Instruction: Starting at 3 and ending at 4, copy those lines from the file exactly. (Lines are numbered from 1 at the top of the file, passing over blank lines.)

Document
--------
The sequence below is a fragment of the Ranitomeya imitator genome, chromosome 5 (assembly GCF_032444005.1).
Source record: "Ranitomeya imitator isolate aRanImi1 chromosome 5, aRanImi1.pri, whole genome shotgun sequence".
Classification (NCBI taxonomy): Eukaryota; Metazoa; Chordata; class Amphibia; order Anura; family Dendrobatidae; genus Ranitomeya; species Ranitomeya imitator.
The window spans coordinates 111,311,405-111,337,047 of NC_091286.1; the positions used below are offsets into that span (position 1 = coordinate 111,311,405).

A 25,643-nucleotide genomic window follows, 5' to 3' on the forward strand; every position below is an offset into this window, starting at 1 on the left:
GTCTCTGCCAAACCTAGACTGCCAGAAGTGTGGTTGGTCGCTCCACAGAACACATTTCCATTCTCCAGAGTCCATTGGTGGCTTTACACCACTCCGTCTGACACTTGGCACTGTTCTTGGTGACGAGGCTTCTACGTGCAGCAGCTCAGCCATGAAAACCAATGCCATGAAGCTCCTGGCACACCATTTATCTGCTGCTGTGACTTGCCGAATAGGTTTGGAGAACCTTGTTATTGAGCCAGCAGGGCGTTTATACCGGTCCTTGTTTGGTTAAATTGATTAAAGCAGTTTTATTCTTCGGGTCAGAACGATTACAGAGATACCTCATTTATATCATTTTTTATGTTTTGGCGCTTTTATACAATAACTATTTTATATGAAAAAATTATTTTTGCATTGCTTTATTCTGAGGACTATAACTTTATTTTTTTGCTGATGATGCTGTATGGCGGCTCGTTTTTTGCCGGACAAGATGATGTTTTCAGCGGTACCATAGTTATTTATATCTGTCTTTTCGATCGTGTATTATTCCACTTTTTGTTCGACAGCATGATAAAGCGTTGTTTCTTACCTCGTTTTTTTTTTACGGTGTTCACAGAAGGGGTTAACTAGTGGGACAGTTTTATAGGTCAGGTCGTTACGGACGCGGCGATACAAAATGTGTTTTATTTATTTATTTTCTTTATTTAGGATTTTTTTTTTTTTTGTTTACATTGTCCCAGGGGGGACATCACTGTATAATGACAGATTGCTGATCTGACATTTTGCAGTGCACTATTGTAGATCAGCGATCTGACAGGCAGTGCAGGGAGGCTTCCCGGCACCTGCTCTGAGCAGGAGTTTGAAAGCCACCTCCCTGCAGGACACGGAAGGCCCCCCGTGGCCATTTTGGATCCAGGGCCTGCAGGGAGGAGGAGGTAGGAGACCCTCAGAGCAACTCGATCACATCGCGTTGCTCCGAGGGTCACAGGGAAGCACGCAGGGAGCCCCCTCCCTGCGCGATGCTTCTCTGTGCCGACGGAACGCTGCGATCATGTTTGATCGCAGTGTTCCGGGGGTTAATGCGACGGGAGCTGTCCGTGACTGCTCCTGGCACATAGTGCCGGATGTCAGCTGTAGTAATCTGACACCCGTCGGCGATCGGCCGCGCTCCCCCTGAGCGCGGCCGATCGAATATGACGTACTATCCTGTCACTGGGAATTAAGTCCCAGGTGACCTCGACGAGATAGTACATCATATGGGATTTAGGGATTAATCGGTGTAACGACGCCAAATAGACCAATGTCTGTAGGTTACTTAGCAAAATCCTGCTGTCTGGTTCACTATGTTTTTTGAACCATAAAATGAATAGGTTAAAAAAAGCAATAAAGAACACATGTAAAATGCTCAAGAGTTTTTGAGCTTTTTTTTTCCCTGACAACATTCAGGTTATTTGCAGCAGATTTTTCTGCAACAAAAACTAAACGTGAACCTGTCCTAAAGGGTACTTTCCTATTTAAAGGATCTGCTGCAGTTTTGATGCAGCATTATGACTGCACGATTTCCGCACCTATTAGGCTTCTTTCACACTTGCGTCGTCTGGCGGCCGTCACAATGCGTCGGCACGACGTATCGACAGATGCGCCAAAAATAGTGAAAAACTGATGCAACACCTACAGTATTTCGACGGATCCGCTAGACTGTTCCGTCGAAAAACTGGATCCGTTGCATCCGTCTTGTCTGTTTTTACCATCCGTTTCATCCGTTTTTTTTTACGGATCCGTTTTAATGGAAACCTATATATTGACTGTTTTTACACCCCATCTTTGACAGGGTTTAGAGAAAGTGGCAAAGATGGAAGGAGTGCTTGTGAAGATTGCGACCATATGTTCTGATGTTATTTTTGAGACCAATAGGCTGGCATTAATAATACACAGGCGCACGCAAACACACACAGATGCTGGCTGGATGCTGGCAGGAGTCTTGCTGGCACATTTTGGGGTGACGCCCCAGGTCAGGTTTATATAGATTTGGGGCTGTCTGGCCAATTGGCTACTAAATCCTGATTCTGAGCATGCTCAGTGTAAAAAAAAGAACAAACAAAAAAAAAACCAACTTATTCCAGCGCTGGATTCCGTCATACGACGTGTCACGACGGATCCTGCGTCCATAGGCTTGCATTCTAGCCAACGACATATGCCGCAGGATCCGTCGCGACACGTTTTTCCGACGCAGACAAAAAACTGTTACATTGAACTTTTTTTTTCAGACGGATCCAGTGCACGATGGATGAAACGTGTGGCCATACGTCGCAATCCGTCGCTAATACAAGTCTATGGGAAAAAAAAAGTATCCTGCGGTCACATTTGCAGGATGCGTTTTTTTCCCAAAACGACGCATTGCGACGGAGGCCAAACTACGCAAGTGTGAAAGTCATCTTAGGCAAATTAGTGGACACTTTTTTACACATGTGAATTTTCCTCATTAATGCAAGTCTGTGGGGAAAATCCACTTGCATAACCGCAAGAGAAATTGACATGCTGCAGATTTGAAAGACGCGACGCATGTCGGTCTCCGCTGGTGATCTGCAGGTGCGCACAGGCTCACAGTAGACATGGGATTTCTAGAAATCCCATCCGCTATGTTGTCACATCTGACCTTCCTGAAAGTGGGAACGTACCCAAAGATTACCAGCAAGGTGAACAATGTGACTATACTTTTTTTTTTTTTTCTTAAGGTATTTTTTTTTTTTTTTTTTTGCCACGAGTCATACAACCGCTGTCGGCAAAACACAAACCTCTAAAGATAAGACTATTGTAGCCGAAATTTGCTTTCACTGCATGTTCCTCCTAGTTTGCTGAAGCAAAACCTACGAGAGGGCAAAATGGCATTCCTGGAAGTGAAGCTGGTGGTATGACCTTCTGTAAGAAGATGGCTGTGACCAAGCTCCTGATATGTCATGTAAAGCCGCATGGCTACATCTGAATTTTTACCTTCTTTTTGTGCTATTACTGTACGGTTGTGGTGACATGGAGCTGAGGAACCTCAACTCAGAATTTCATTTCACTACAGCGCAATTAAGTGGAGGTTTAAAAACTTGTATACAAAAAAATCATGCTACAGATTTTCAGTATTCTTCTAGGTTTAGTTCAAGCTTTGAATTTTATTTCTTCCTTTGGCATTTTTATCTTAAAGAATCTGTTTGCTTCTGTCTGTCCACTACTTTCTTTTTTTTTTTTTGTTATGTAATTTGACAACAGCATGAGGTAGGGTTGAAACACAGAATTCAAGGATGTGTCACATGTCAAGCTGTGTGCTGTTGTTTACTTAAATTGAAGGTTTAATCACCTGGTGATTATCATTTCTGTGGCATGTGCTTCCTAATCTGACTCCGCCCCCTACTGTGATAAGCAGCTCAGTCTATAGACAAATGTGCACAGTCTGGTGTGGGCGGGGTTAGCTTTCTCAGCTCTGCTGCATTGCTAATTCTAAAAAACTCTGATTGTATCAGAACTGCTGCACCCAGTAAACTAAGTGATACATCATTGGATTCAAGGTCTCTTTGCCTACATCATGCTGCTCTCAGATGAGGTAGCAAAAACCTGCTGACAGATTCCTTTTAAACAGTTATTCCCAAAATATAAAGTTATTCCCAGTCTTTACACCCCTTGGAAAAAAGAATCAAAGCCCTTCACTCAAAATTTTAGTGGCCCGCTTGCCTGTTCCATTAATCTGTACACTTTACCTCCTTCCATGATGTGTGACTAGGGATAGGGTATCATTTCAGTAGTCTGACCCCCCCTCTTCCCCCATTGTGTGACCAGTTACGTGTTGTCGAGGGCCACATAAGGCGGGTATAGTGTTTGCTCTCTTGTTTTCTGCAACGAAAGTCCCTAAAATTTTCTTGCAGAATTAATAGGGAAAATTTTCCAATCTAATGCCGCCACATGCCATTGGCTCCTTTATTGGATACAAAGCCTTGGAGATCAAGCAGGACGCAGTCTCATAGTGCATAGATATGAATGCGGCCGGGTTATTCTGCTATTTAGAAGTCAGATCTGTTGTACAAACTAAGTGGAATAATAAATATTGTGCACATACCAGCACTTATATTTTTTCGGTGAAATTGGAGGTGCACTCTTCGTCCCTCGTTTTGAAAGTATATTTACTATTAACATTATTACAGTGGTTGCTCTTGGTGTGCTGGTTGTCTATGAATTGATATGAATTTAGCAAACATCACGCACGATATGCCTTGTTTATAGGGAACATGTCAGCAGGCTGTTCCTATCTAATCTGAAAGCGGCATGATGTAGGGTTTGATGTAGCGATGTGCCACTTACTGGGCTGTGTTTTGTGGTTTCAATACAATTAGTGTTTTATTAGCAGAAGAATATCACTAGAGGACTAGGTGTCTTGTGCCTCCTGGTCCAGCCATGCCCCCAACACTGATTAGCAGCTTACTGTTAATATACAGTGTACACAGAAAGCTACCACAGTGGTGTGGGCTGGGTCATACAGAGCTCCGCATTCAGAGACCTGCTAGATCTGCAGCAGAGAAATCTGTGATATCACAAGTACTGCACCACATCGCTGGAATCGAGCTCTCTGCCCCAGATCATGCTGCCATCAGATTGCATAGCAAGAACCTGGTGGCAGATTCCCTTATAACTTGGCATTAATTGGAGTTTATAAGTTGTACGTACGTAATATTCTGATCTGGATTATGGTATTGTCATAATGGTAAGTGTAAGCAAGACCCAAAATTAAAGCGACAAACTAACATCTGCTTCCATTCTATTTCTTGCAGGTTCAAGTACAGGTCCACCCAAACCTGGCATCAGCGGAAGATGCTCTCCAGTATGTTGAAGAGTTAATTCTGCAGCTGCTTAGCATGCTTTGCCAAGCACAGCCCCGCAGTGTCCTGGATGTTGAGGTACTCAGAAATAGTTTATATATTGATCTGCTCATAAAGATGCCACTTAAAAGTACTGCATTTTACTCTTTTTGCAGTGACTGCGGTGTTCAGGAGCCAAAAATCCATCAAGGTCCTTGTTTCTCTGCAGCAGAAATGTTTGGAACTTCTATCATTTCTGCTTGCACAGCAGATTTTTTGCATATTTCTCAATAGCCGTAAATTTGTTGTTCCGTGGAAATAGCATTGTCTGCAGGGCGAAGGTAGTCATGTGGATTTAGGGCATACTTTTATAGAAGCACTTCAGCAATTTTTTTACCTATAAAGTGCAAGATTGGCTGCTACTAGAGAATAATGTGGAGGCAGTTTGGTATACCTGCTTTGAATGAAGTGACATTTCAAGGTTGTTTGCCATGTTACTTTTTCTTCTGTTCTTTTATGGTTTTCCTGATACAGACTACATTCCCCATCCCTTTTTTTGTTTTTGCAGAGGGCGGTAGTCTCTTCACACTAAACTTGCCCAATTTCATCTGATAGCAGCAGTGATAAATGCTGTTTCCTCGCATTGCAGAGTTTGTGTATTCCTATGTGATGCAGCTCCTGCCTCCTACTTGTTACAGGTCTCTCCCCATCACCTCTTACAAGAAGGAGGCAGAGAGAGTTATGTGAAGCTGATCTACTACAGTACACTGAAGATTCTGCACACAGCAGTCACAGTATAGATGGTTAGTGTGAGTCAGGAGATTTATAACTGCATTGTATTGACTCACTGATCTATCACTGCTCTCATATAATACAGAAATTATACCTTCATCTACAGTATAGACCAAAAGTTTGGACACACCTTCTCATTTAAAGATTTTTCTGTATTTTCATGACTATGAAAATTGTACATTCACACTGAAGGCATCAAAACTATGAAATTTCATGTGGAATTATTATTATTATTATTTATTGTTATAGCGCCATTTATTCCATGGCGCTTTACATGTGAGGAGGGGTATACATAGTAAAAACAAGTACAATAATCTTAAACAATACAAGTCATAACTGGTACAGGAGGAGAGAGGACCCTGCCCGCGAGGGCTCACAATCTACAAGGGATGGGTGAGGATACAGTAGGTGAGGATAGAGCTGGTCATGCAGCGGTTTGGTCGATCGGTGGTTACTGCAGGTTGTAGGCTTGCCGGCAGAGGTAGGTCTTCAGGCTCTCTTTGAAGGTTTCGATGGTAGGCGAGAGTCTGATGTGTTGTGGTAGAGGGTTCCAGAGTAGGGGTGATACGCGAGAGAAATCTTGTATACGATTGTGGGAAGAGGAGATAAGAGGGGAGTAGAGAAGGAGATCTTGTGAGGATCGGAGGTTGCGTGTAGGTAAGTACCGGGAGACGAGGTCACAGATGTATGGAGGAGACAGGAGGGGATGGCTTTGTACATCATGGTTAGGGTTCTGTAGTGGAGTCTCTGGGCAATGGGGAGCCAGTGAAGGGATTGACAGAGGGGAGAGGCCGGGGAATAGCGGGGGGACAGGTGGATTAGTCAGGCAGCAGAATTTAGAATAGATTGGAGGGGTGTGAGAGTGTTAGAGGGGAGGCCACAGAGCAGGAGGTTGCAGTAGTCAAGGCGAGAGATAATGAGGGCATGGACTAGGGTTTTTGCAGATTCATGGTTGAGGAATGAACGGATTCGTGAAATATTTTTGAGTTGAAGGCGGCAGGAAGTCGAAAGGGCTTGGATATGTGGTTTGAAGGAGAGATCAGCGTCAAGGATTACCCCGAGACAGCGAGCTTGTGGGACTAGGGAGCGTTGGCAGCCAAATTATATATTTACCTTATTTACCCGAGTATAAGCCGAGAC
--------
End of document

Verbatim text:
Classification (NCBI taxonomy): Eukaryota; Metazoa; Chordata; class Amphibia; order Anura; family Dendrobatidae; genus Ranitomeya; species Ranitomeya imitator.
The window spans coordinates 111,311,405-111,337,047 of NC_091286.1; the positions used below are offsets into that span (position 1 = coordinate 111,311,405).